The $220 a Barrel Oil Call and the Risk Trade

Oil could hit $220 a barrel if "Libya and Algeria were to halt oil production together," analysts at Nomura investment bank predicted.

An international oil tanker passes through the Suez canal in Ismailia, Egypt.
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An international oil tanker passes through the Suez canal in Ismailia, Egypt.

Such a shock would reduce OPEC spare capacity to just 2.1 million barrels a day, levels similar to those seen during the first Gulf War and in 2008, when prices hit $147 per barrel, they wrote.

If the supply disruption and the resulting price action where to mirror 1990-91 then we could see $220 a barrel within a couple of months, according to Michael Lo from Nomura, who also warned that speculation could make that price even higher.

"We could be underestimating this, as speculative activities were largely not present in 1990-91," Lo added.

The price action could be big for oil in the coming weeks, Jim Bianco, president of Bianco Research, said.

"Oil either goes up because of higher demand or a supply shock. Supply shocks are bad for the economy while higher demand is good as it means the economy is doing well," Bianco said.

"I would suggest this will be over in a couple of weeks and whether it hits $220 or not, it will then level out before falling again," he added.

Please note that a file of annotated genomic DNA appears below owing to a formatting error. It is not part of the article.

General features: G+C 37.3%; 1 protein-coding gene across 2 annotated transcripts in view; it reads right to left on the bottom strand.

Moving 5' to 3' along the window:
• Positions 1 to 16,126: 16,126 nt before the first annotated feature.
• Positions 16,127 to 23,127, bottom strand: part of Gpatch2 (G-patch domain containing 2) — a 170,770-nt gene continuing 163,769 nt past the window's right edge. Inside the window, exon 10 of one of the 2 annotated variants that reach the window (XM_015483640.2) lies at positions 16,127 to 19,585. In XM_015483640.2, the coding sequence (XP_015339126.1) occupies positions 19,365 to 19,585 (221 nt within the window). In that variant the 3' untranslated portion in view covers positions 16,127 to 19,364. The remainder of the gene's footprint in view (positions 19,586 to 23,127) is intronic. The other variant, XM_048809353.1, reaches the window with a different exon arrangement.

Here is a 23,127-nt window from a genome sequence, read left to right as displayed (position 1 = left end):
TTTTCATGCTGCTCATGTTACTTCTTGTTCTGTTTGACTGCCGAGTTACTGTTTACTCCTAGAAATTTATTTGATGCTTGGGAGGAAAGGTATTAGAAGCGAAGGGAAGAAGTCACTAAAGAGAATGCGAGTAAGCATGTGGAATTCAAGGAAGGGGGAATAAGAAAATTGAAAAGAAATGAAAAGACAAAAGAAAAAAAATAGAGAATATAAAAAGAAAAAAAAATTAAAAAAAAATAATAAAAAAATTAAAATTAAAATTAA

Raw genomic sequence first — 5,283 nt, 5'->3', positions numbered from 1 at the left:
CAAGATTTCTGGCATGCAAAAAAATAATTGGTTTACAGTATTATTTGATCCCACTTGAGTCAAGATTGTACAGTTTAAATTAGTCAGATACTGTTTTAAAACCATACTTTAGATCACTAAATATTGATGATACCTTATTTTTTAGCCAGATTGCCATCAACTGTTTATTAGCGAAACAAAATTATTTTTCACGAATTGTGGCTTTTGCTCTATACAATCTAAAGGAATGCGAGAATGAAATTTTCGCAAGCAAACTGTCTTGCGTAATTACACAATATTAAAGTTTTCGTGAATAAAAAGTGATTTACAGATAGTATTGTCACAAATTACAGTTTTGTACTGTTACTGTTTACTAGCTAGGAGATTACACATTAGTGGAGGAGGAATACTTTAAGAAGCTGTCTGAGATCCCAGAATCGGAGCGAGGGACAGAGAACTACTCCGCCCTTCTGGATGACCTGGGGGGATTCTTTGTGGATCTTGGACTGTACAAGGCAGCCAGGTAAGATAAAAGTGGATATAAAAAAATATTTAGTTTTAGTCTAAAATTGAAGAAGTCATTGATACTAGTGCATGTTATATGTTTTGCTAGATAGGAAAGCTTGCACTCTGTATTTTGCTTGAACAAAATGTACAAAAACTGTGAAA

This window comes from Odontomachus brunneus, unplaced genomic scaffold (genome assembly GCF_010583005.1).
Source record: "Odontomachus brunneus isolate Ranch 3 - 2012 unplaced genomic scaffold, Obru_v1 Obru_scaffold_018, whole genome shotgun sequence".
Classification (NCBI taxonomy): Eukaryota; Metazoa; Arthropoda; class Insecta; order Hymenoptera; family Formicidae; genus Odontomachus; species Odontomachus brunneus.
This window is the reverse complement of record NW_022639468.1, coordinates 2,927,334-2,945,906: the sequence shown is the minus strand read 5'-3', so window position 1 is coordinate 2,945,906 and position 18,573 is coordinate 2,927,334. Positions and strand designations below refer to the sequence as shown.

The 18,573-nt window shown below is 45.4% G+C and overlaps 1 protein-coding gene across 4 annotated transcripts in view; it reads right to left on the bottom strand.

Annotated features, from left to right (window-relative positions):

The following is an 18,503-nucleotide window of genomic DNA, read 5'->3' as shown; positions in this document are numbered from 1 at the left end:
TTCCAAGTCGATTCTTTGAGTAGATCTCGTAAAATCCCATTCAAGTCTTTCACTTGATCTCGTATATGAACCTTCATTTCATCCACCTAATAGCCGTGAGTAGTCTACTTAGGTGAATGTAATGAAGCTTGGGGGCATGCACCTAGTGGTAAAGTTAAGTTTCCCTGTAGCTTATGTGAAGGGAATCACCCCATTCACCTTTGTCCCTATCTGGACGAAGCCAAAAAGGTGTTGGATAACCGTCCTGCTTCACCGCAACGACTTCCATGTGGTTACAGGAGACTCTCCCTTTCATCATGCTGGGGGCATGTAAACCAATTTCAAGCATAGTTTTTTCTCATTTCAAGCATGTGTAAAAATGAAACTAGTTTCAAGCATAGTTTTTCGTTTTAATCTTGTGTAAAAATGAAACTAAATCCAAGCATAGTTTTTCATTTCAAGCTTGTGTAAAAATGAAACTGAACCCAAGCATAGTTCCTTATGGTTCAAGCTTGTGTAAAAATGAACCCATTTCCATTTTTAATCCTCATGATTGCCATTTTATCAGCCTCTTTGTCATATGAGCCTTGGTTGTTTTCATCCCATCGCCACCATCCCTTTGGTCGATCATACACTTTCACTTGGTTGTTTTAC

The Risk-Off Trade

When Goldman Sachspredicted oil could hit $200 a barrel in 2008, crude was trading closer to $30 dollars a barrel within a couple of months, David Bloom, global head of foreign exchange strategy at HSBC, pointed out.

In the currency markets the trading is being driven by risk, not macro fundamentals, Bloom said.

"If this market was being driven by fundamentals then you would be piling into the Canadian dollar , Mexican peso or Norwegian krona ," he said. "Money that would be expected to go into currencies with oil reserves like Canada is instead going into the Yen, despite Japan being the world's biggest importer of oil"

"Risk is driving oil and oil is driving everything else," Bloom said.

Investors now need to position their portfolios for an oil shock, said Mohamed El-Erian, the CEO of bond giant Pimco, who also sees opportunities for investors.

"Whatever risk premium you attached before to the supply of oil has to go up. The world is entering a period where it's going to be dealing with an oil price shock, so it's important to understand this in positioning any of your portfolios," El-Erian said.

"In terms of opportunities, many oil exporters out there who don't have geopolitical issues who are benefiting from high oil prices. Countries like Canada, like Russia, like Indonesia, many countries out there. So ironically all these geopolitical factors are a good thing, they are better off," he added.

Goldman Sachs also said Thursday that fears of contagion from Libya to other oil producing countries were driving the oil price, Reuters reported.

"The market cannot accommodate another disruption, in our view, with the problems in Libya potentially absorbing half of OPEC's spare capacity," Jeffrey Currie said in a research note quoted by Reuters.